Thursday, April 21, 2011

How Do We Learn?

By Pascal Dennis

Used to be, we believed talent was god-given. Mozart, Einstein, Wayne Gretzky and other brilliant talents were born, not made.

Turns out we were wrong. Talent is acquired by practicing in a certain way.  The latest psycho-neural research teaches us that we learn through:
  1. Deep practice -- slow, repetitive "stop & fix"
Turns out Aristotle was right 2300 years ago! We learn virtue by repetition.
Moreover, we learn best by stopping to fix problems that arise. (Sound familiar?)

    2.   Ignition -- signals in our environment telling us,
"You can do this! Nothing is impossible!"
Ignition is about connecting with purpose -- then becoming super-charged by a supportive environment

    3.   Sensei/mentorship

A good sensei is one who has mastered the "coaching kata" through diligent practice and reflection over many years.

Here are some good books:

If I may be self-serving, you might also find my latest book, The Remedy, worthwhile.

Here are a few of the implications:
  • We can turbo-charge learning -- there's a recipe to talent
  • Hiding problems makes learning impossible
  • Culture is indeed, as Lou Gerstner intuited, everything...
  • Organizations without senseis will get out-learned -- and ultimately, out-earned.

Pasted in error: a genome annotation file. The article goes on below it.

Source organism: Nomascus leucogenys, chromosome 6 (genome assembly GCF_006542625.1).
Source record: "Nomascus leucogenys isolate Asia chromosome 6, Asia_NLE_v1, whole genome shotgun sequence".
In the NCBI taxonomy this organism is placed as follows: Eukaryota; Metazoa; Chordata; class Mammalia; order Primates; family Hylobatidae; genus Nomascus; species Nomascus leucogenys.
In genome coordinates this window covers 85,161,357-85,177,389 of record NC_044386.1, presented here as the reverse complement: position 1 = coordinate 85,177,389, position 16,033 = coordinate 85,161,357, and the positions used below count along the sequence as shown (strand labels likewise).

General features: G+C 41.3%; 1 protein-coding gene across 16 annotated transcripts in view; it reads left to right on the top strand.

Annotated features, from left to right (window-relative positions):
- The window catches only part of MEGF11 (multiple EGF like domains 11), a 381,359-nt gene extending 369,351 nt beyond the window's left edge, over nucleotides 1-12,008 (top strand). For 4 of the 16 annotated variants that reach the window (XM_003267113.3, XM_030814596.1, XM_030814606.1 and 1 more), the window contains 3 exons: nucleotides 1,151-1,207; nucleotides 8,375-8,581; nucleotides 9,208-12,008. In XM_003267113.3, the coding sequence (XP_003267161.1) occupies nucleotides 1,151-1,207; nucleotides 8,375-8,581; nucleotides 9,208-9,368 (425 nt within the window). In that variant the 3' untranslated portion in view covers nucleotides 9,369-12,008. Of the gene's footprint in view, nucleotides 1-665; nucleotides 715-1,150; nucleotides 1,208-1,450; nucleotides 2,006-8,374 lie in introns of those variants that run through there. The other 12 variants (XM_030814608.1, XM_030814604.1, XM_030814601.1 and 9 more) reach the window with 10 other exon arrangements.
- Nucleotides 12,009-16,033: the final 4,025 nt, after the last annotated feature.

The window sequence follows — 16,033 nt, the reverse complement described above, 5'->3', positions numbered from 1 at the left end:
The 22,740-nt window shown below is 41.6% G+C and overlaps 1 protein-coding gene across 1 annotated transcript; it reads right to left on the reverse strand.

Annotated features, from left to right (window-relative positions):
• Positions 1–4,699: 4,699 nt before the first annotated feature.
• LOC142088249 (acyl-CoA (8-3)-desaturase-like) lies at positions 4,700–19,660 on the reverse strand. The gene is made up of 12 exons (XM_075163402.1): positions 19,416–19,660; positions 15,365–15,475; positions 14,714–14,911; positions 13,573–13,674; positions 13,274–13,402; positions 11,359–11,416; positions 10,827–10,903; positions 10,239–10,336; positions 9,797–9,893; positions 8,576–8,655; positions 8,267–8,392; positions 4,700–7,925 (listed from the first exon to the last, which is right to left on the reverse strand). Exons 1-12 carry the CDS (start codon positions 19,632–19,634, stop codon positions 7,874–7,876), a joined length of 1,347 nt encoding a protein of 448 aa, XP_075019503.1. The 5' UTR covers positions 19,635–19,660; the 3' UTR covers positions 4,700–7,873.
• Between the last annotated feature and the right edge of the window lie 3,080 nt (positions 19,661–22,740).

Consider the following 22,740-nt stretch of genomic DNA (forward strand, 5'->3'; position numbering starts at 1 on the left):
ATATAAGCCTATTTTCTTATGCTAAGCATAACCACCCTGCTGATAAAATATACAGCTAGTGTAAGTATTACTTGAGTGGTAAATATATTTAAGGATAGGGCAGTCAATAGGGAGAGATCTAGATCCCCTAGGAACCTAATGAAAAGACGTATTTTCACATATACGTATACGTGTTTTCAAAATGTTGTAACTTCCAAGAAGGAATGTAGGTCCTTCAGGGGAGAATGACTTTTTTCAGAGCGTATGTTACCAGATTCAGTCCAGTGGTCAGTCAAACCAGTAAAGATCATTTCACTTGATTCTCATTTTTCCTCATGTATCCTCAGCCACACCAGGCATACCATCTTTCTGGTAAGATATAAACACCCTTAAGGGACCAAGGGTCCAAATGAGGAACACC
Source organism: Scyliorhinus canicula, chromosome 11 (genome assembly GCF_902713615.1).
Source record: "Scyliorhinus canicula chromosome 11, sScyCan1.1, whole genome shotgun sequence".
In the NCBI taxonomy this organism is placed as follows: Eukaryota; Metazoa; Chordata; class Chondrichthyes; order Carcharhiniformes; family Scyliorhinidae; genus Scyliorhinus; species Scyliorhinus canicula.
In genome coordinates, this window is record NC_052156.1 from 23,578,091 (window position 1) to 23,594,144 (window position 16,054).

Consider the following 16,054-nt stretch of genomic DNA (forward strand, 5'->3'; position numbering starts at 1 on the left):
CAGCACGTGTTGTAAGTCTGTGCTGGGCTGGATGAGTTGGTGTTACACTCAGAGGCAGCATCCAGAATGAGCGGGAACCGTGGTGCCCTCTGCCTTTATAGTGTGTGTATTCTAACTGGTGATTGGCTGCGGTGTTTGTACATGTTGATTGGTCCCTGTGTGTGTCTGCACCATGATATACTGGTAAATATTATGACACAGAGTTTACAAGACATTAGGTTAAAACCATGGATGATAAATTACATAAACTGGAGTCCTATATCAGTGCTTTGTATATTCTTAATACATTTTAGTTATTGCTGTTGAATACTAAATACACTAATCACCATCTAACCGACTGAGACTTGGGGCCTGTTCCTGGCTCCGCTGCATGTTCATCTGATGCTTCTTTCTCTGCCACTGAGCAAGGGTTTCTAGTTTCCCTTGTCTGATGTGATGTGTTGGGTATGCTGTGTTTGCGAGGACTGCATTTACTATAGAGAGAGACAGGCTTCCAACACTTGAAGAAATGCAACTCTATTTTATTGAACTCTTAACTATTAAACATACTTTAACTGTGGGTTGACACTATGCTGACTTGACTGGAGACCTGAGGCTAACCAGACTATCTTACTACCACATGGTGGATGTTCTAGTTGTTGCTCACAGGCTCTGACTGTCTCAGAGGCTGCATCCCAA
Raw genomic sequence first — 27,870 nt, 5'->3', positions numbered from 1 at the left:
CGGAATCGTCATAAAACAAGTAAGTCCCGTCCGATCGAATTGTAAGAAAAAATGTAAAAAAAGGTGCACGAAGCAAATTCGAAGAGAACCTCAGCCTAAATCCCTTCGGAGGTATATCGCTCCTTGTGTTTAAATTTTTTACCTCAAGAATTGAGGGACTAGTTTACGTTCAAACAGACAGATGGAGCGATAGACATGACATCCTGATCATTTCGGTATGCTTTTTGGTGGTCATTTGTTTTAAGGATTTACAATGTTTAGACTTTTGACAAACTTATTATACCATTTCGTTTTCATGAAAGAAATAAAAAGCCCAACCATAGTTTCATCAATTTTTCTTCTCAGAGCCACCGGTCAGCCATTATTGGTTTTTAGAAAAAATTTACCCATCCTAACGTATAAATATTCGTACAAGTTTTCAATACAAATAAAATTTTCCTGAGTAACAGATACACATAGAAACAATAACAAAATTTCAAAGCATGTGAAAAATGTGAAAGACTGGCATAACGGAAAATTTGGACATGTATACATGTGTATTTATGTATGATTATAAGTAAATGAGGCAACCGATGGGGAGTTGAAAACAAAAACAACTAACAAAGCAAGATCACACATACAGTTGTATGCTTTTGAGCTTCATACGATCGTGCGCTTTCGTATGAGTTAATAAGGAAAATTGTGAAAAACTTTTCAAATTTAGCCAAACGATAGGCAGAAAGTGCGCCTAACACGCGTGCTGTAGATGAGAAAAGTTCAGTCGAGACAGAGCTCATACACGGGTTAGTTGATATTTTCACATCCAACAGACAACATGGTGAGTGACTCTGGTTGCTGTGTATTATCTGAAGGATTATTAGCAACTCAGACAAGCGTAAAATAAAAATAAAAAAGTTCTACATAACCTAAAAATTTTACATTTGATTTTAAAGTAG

I'll let you noodle on others...


  1. Great insights Pascal.
    Slow, repetitive, experiential pratice uder the guidance of an experienced Sensei.
    This is quite the opposite of most Leaders who say hurridly "I'm busy, give me the 5 minute version"
    Do they really learn anything? More importantly, do their behaviors change?

  2. In every day life, learning is mostly born of necessity. We need to do something, so we learn how and put it to use immediately. In business, however, this thinking is sometimes lost. The direct tie in to specific activities or goals gives the student an opportunity to learn and apply. This solidifies the learning and makes it stick. Learning is like light... it can fill a room or burn through steel... it all depends on Focus.

  3. Denis raises a vital point -- learning has to be connected to Purpose. Random, unfocused learning (e.g. the perpetual graduate student syndrome) loses meaning.

    The leader's job is to help create meaning by defining, and relentlessly communicating, Purpose (the "Noble Goal").

    Motivation (for learning etc), I've learned, requires Purpose, control of time & work, and connection with other people.